How does water turn into ice? Scientists simulated the initial steps of ice formation

The resulting simulation describes how water molecules transition into solid ice with quantum accuracy.


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Temperature changes can cause water to change its state. When the temperature drops to 0°C, water is converted into ice and vice versa. Molecular simulations have provided insight into the microscopic mechanisms underlying homogeneous ice nucleation. However, these simulations have so far proven prohibitively expensive.

A team from Princeton University has successfully used artificial intelligence (AI) to solve equations that control the quantum behavior of individual atoms and molecules to replicate the early stages of ice formation. The simulation shows how water molecules transition into solid ice with quantum accuracy.

Roberto Car, Princeton’s Ralph W. *31 Dornte Professor in Chemistry, who co-pioneered the approach of simulating molecular behaviors based on the underlying quantum laws more than 35 years ago, said, “In a sense, this is like a dream come true. Our hope then was that eventually, we would be able to study systems like this one. Still, it was impossible without further conceptual development, and that development came via a completely different field, that of artificial intelligence and data science.”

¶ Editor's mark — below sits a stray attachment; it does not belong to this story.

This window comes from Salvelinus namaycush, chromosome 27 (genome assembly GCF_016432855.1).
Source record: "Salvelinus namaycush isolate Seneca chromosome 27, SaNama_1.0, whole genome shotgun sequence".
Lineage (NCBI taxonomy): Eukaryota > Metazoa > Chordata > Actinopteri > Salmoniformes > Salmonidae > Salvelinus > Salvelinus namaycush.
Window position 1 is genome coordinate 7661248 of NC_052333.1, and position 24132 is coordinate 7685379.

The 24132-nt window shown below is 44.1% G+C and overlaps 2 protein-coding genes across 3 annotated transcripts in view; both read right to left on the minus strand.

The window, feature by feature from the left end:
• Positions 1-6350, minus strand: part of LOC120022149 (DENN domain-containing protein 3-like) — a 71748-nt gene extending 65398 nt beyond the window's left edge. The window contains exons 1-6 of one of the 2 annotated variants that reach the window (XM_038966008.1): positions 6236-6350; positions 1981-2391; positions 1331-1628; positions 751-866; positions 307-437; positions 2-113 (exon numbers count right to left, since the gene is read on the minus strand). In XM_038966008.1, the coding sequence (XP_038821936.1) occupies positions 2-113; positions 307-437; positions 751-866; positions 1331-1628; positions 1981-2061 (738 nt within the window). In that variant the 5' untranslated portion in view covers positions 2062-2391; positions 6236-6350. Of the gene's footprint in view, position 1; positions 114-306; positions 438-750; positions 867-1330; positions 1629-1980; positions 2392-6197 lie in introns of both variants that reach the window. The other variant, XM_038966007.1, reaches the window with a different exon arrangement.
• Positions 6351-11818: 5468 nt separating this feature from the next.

Modeling the early stages of freezing water, the ice nucleation process could increase the precision of climate and weather modeling and other processes like flash-freezing food. The new approach could help track the activity of hundreds of thousands of atoms over thousands of times longer periods, albeit still just fractions of a second, than in early studies.

Scientists come up with this approach using quantum mechanical laws to predict the physical movements of atoms and molecules. How atoms associate with one another to form molecules and how molecules associate with one another to make common objects are both governed by quantum mechanical laws.